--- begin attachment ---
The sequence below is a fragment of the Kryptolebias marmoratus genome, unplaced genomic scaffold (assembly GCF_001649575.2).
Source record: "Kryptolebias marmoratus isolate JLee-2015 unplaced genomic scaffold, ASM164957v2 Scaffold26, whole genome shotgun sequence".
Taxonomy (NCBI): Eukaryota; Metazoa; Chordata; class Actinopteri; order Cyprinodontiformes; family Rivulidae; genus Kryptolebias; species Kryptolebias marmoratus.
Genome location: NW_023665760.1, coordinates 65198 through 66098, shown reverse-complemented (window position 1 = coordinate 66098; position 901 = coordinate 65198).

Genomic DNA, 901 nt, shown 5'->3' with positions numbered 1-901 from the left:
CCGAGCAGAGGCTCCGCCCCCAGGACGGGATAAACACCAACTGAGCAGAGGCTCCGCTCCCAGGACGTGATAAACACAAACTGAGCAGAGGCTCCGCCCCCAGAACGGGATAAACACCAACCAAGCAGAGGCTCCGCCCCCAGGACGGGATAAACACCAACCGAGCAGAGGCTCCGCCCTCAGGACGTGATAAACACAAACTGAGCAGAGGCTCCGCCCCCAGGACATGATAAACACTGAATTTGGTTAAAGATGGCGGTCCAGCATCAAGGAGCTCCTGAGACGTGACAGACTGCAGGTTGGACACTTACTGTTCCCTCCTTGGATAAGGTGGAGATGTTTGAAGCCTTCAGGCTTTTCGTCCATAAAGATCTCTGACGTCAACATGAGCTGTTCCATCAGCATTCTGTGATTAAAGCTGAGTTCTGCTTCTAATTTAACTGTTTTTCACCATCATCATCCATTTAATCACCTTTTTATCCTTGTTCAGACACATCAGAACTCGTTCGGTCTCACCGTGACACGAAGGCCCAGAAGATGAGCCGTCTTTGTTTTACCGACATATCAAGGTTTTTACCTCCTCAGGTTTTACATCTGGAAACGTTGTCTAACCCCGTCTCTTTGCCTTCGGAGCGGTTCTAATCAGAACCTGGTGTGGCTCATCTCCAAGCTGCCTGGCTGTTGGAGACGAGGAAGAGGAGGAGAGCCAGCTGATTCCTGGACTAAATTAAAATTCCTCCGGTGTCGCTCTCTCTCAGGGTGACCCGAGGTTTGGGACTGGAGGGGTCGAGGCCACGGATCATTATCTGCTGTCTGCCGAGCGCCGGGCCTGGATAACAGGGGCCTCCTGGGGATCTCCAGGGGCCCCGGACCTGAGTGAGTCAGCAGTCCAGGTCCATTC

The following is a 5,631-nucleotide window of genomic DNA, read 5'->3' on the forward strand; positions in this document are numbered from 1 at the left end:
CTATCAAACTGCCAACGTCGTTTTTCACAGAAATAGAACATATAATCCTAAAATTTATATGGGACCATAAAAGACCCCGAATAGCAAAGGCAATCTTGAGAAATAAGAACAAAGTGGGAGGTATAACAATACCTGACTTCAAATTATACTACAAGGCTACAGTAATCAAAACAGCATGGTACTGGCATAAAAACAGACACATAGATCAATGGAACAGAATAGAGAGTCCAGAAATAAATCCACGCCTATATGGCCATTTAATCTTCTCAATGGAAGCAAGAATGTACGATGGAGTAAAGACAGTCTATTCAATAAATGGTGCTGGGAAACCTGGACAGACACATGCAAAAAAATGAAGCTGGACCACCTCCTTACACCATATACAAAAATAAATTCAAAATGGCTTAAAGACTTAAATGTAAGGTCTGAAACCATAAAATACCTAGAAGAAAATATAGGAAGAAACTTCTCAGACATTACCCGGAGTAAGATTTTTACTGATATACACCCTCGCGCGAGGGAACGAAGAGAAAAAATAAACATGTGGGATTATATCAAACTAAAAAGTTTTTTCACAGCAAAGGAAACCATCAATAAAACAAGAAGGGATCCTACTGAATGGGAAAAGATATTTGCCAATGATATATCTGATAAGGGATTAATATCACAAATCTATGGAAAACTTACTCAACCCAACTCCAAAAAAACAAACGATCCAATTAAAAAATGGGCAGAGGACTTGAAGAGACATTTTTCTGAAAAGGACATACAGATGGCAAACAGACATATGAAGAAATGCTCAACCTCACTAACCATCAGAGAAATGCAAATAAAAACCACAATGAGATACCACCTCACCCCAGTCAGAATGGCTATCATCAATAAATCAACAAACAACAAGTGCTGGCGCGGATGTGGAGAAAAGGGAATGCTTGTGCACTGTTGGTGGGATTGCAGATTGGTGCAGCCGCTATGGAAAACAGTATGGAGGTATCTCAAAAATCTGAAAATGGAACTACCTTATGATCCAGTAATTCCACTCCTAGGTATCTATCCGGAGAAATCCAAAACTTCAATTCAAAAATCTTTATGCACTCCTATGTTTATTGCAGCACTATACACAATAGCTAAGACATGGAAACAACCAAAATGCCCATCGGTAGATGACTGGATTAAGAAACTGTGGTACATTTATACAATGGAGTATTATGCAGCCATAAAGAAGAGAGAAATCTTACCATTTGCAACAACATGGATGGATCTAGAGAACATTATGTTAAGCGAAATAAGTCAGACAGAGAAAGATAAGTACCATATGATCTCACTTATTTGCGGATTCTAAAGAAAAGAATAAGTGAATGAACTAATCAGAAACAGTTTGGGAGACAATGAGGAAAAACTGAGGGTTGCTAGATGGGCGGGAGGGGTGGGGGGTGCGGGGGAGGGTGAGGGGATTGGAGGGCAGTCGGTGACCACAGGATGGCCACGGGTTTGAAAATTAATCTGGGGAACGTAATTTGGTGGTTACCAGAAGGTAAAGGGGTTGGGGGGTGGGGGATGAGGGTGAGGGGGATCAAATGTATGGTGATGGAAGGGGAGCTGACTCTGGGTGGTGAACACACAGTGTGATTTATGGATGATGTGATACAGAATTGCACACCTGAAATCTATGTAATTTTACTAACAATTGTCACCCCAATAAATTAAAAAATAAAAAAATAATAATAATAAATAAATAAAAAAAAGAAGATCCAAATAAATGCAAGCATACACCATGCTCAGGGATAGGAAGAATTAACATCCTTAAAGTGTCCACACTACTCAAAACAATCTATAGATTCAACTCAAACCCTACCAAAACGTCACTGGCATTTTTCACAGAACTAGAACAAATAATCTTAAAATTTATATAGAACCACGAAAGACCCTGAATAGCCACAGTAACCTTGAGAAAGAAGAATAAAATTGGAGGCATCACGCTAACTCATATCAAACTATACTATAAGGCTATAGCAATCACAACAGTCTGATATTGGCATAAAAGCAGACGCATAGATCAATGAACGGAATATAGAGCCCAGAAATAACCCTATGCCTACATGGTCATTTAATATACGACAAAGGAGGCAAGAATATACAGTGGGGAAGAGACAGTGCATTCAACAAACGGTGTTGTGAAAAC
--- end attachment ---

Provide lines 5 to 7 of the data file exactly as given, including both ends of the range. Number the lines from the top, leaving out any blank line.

Genomic DNA, 901 nt, shown 5'->3' with positions numbered 1-901 from the left:
CCGAGCAGAGGCTCCGCCCCCAGGACGGGATAAACACCAACTGAGCAGAGGCTCCGCTCCCAGGACGTGATAAACACAAACTGAGCAGAGGCTCCGCCCCCAGAACGGGATAAACACCAACCAAGCAGAGGCTCCGCCCCCAGGACGGGATAAACACCAACCGAGCAGAGGCTCCGCCCTCAGGACGTGATAAACACAAACTGAGCAGAGGCTCCGCCCCCAGGACATGATAAACACTGAATTTGGTTAAAGATGGCGGTCCAGCATCAAGGAGCTCCTGAGACGTGACAGACTGCAGGTTGGACACTTACTGTTCCCTCCTTGGATAAGGTGGAGATGTTTGAAGCCTTCAGGCTTTTCGTCCATAAAGATCTCTGACGTCAACATGAGCTGTTCCATCAGCATTCTGTGATTAAAGCTGAGTTCTGCTTCTAATTTAACTGTTTTTCACCATCATCATCCATTTAATCACCTTTTTATCCTTGTTCAGACACATCAGAACTCGTTCGGTCTCACCGTGACACGAAGGCCCAGAAGATGAGCCGTCTTTGTTTTACCGACATATCAAGGTTTTTACCTCCTCAGGTTTTACATCTGGAAACGTTGTCTAACCCCGTCTCTTTGCCTTCGGAGCGGTTCTAATCAGAACCTGGTGTGGCTCATCTCCAAGCTGCCTGGCTGTTGGAGACGAGGAAGAGGAGGAGAGCCAGCTGATTCCTGGACTAAATTAAAATTCCTCCGGTGTCGCTCTCTCTCAGGGTGACCCGAGGTTTGGGACTGGAGGGGTCGAGGCCACGGATCATTATCTGCTGTCTGCCGAGCGCCGGGCCTGGATAACAGGGGCCTCCTGGGGATCTCCAGGGGCCCCGGACCTGAGTGAGTCAGCAGTCCAGGTCCATTC

The following is a 5,631-nucleotide window of genomic DNA, read 5'->3' on the forward strand; positions in this document are numbered from 1 at the left end: